Sitting may be more hazardous than you think
By now everyone knows they should do 30 minutes or more of moderate to vigorous exercise a day to stay healthy. But are people who exercise as much as an hour or more getting enough movement throughout the day?
Maybe not, according to a new study that took an interesting angle on sedentary behavior. Researchers wondered if a connection existed between sitting for long periods of time and mortality, and discovered there was -- even for people who engaged in leisure-time activity. That's right, sitting on your duff might not only be bad for your health, it could contribute to your demise.
The study followed 17,013 Canadians ages 18 to 90 for an average of 12 years, men and women who were part of the 1981 Canada Fitness Survey. They were asked to rate how long each day they spent sitting, from "almost none of the time" to "almost all of the time."
Among causes of death during the study period, 759 were from cardiovascular disease, 547 from cancer, and 526 from other causes, such as respiratory disease, injuries and violence, and digestive system disorders. Those who died tended to have a higher body mass index and were less physically active. More importantly, increased sitting time was linked with death rates from all causes except cancer.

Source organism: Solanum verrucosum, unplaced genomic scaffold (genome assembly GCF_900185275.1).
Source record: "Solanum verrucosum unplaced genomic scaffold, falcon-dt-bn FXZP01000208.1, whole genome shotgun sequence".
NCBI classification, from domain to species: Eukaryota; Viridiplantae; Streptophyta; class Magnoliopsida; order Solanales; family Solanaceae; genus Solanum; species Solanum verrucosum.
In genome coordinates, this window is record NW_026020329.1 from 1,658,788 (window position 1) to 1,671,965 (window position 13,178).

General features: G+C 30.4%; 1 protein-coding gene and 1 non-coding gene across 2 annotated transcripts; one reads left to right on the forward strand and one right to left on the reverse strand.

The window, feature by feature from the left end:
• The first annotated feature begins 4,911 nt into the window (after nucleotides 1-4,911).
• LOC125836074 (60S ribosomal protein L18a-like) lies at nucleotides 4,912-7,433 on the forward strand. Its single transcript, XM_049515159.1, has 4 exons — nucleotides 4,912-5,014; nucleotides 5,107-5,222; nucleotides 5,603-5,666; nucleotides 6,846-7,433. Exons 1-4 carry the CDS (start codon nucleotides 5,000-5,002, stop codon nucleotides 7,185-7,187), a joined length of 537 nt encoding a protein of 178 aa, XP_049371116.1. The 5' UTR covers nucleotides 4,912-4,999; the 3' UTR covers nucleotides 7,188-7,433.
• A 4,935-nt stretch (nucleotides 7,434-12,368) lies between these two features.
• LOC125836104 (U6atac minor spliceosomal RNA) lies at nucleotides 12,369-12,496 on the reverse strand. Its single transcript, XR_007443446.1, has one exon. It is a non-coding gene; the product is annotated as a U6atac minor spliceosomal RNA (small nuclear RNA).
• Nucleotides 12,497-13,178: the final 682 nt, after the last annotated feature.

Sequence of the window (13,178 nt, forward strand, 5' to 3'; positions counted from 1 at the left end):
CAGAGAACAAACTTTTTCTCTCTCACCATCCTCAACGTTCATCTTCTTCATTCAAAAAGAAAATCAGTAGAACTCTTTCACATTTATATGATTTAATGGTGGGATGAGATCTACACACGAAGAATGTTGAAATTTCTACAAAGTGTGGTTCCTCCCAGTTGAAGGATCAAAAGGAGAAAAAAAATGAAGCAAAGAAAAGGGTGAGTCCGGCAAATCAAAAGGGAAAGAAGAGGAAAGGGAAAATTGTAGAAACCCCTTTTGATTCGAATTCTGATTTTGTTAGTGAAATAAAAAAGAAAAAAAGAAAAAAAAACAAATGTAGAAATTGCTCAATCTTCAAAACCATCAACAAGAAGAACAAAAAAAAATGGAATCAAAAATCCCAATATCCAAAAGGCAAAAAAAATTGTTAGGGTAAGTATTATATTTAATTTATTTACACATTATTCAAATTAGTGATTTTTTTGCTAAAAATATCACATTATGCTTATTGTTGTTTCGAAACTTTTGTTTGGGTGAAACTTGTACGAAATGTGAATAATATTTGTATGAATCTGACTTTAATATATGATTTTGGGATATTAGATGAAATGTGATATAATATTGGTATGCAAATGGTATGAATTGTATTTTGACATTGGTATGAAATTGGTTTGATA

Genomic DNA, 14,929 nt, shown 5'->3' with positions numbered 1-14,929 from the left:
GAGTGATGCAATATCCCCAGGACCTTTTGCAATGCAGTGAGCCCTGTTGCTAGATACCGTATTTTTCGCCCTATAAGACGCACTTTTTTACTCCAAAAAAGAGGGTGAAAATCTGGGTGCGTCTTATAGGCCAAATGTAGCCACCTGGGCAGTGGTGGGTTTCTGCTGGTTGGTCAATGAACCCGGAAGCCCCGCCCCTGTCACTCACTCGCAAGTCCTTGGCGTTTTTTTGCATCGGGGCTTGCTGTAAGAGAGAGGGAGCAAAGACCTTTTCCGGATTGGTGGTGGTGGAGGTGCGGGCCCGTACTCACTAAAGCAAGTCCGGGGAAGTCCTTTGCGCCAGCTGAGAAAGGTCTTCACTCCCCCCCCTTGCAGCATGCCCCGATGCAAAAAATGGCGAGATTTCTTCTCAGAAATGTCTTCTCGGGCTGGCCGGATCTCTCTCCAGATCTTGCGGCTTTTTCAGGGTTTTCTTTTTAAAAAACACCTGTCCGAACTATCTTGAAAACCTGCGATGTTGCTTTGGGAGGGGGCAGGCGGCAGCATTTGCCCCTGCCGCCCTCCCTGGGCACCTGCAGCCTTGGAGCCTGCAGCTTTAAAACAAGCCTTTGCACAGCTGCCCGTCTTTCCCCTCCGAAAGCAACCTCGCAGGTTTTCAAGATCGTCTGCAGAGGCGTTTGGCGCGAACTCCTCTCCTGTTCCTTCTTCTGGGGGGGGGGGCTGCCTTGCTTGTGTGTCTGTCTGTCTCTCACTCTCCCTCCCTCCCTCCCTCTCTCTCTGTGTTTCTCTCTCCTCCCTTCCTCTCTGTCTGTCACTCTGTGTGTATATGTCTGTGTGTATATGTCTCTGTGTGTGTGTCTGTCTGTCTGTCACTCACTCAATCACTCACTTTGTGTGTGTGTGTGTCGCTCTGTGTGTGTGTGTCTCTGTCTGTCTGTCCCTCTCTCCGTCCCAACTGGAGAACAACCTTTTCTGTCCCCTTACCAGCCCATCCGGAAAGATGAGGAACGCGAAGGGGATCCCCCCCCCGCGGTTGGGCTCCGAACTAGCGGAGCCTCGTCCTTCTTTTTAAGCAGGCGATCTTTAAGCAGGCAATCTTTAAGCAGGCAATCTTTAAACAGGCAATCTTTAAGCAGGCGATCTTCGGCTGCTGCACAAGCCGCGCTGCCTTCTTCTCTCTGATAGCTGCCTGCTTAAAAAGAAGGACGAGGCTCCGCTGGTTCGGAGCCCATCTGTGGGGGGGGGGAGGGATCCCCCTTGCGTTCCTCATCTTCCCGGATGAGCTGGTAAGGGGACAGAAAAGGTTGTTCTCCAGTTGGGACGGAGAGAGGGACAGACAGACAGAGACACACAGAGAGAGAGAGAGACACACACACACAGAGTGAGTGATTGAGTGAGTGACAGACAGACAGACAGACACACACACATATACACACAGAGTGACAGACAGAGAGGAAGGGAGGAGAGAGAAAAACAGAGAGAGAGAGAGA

That association was seen among those who did and did not exercise, as well as all BMI levels. That’s right -- even people who exercised but remained sedentary for much of the day had a higher mortality risk.
"This is an important observation because it suggests that high amounts of sitting cannot be compensated for with occasional leisure time physical activity even if the amount exceeds the current minimum physical activity recommendations," wrote researchers from the Pennington Biomedical Research Center in Baton Rouge, La., and the Canadian Fitness and Lifestyle Research Institute in Ottawa. The study appears in the May issue of Medicine & Science in Sports & Exercise.
The study gives us a new appreciation for jobs such as nursing, waiting tables and hair styling, although there are sore feet and aching backs to think about. And it lends some credence to what Dr. James Levine, an endocrinologist with the Mayo Clinic, has been touting for years -- integrating a treadmill into a work space to incorporate more movement into the day. He’ll probably live forever.
-- Jeannine Stein
Photo credit: Javier Galeano / AP